Electric utilty vehicle


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  • Looking for a four wheel drive electric buggy. Upgrading from golf cart. Any suggestions? Want it for spraying, hauling and general quiet riding, thanks, Bob
I've owned an upgraded golf cart with 4WD, locking differential & 2 speed tranny since 2013 and love the thing. But NY is a whole different world climate wise. Polaris has been making their electric side by side for quite a while now. I looked at one of those back in 2011 but felt like it was to early in the game for the money they cost. I would assume they've got it down pretty good by now. Polaris also has a newer electric version with lithium batteries but be prepared to dish out a whole bunch of money for that one. Check out the Textron E-Z-GO 72 volt 4WD they are now making from the factory. Big issue will be battery life in really cold, cold weather in the winter time. Down here, I can ride around all day on mine and still have juice when I plug it in at night. And one thing for sure...if it works out for you and you can charge where you leave it, you will love never having to grab the gas can and head to the store for fuel.
Thanks fot that. Going to Bass Pro this weekend to look at Textron. The 4wd drive good as we have a few slippery slopes that prevented travel last fall in rain and snow. Charging not a problem, just plug it in at barn. Bob
We have two upgraded golf carts and they pull the hills and WV anywhere we need. You hear good things about electric but with all the charging, cold weather etc we have always stayed away.
I have a 4x4 Bad Boy and an EZ Go Beast 2 wheel drive. I really prefer the Beast for most places I go. I've been thinking of selling both if I can find a good 4x4 replacement. That machine has been a good hunting buggy for 5/6 years now. I'll look into the Textron, it sounds interesting.
Thanks guys. We too have been using a en E Z Go golf cart for seven years but would visitlike 4wd for the mud/snow late seasons, Bob
I’ve hunted out out of Polaris. In cold temps, range is a huge limiting factor, particularly on steep inclines. For the cost, I prefer the predictability of conventional.
Hunt ve switchback. I’ve had it for 5-6 years. Gas and electric. Minimum problems.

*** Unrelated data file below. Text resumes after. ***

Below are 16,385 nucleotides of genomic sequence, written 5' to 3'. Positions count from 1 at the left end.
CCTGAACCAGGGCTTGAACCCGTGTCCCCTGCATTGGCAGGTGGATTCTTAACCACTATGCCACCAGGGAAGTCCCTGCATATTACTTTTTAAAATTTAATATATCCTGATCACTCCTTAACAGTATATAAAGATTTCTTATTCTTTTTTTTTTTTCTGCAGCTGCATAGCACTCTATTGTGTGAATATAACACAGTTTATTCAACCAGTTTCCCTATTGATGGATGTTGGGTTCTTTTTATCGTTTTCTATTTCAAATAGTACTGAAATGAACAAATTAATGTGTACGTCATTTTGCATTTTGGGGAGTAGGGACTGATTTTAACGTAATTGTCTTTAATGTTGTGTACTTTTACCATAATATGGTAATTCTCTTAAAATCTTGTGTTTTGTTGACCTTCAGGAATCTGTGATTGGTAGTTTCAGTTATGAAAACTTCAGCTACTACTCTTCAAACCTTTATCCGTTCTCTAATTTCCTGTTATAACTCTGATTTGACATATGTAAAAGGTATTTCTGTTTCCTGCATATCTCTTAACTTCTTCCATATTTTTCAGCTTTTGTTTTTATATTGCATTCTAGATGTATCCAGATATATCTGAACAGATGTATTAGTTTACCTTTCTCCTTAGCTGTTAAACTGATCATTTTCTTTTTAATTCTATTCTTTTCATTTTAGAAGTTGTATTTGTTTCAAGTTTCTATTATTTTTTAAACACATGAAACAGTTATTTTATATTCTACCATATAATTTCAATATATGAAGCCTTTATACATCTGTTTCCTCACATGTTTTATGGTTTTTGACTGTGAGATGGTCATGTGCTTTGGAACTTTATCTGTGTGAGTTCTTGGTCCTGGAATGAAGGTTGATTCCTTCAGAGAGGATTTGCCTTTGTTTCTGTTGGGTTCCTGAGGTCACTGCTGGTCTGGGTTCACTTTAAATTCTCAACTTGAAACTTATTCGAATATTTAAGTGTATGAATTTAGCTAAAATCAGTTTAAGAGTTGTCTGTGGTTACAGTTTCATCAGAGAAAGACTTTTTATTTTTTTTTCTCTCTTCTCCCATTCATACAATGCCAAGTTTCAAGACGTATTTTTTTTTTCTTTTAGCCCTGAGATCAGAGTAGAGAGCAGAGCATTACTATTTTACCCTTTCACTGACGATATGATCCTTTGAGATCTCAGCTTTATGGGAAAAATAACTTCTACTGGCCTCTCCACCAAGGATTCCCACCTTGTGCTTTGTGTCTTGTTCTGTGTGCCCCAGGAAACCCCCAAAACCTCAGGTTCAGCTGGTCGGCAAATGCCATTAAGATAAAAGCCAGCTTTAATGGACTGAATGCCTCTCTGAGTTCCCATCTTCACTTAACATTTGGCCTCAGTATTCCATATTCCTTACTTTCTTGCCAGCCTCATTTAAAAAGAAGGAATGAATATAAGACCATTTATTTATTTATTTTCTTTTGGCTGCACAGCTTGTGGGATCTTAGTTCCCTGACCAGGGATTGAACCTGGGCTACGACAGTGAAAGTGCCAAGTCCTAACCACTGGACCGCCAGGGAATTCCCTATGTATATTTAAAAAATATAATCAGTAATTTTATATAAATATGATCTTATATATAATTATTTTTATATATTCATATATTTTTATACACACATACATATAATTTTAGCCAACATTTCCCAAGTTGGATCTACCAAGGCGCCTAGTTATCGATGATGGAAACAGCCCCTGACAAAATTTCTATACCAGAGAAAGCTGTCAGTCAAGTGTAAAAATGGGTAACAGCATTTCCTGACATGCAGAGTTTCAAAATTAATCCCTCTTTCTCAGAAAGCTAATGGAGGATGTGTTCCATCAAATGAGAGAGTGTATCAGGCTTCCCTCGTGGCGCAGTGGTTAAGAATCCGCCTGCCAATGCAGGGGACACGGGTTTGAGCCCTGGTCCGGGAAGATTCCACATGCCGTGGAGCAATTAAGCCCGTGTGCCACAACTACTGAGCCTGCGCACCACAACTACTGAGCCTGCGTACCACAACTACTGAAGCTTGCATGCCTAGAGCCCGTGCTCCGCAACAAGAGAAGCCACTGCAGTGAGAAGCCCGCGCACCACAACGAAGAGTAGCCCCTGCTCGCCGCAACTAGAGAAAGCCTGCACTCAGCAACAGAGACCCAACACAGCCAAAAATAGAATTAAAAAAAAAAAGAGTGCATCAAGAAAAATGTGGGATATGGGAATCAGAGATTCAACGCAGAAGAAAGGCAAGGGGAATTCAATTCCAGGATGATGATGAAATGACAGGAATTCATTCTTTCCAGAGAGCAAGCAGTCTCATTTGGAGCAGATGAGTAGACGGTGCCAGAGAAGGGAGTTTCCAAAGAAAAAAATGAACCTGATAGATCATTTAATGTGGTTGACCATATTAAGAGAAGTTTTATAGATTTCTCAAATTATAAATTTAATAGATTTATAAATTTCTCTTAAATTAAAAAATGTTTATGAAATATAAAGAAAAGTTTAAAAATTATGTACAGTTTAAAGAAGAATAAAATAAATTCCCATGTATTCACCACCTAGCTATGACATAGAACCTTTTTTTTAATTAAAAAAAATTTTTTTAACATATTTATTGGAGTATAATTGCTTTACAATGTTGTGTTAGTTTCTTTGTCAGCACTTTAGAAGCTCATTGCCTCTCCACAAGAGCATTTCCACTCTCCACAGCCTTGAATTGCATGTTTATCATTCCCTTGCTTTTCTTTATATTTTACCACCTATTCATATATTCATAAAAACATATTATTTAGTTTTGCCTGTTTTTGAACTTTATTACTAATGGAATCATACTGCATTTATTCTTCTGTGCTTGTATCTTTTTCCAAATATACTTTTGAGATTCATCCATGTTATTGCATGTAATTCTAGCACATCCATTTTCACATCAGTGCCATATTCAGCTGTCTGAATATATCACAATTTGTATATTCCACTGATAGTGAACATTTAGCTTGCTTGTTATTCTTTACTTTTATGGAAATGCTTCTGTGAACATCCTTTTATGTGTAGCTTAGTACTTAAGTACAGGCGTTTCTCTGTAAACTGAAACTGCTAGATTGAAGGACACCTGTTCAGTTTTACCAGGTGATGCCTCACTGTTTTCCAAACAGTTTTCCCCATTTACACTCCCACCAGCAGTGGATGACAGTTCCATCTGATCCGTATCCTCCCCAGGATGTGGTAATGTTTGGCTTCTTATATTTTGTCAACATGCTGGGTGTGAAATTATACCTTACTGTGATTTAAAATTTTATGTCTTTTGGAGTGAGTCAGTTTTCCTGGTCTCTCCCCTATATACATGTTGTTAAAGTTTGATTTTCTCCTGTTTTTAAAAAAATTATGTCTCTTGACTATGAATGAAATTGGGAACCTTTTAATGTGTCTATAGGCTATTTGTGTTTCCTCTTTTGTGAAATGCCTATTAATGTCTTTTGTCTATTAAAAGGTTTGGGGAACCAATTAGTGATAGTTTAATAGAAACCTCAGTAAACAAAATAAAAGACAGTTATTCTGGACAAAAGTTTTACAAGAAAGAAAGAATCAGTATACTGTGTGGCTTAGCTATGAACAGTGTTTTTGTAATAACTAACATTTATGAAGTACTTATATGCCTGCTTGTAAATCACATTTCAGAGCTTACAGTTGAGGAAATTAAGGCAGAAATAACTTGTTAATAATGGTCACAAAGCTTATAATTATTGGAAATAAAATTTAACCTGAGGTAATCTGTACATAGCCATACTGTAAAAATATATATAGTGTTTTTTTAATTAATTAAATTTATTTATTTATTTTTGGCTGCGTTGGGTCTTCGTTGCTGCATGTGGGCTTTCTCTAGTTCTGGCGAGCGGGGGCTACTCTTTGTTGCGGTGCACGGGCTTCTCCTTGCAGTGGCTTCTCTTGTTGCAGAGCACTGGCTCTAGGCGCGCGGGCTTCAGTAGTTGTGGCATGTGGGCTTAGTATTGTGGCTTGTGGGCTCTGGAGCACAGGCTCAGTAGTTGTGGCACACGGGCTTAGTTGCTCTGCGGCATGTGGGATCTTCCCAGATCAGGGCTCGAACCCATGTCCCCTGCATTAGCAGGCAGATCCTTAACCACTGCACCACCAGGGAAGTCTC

Electric is a must have for low impact hunting imo. I wouldn’t even think about not having this transportation mode
Hunt ve looks good! Trouble is finding a dealer...Agreed that electric mode a must for us too. Thanks for the feedback on yoir machine, sounds good! Bob
Well our local Bass pro shop does not have any Textron models in stock and waiting to hear from Hunt ve. Apparantly this market area not important to either manufacturer. We see, Bob
I had 2015 badboy buggy hybrid I bought new. Gas/electric. had it for 6 months then got rid of it. I hated it. quality and design I thought was not good. I used mine in woods and on hills which was too much for it. Parts broke all the time on it. Maybe if you have level land with nice roads one would be ok. Just my 2 cents
Electric is the way to go when talking about deer / turkey hunting. We've got an older Bad Boy...it does the job so I cannot complain about it too much. Replaced batteries after 5 years...that's a chunk of change.
Thanks for input guys. We have fields, plots, trails and roads thru our 100 acres. Quiet is essential and charging batteries no problem, goes in the barn each night. Really like the hunt ve, not too high off ground (bad knees) and maybe the four seater, Bob
I found a local dealer for the Textron, but he was waiting on his first unit to arrive. By a fortunate coincidence he's the same guy that a bought my E Z Go from and I know them to be honest and proffessional. He has promised to bring it to me and let me try it on my place when it arrives which he said might be 3/5 weeks. I'm really looking forward to driving it.
Got a great deal on a four wheel drive two motor Bad Boy buggy here in NY about 50 miles away! Four passenger with new tires and batteries, thanks, Bob
I’ve hunted out out of Polaris. In cold temps, range is a huge limiting factor, particularly on steep inclines. For the cost, I prefer the predictability of conventional.

Tom, I think "steep inclines" is misleading; how about 80 degree drop offs and inclines(not measured of course,just a wild guess from someone not accustomed to driving up and down mountains). The "steep inclines" you drove up and down with your machine was flat out amazing to me. It seemed almost straight up and down sometimes. I could understand an electric not handling it at all.
Dave, you got to remember, I’m a misplaced westerner who some how landed in NY:). I’ve watched guides standing on the back bumper holding onto straps to keep a Ranger from rolling end over end when going down steep inclines....and the front bumper when going up. Although I don’t care for their reliability, I’ve seen well outfitted Rangers go places I wouldn’t have thought possible. As my western friends would say, those Catskills are just modest hills:). As long as it’s dry, my place is pretty easy to get around If the front differential lock is working....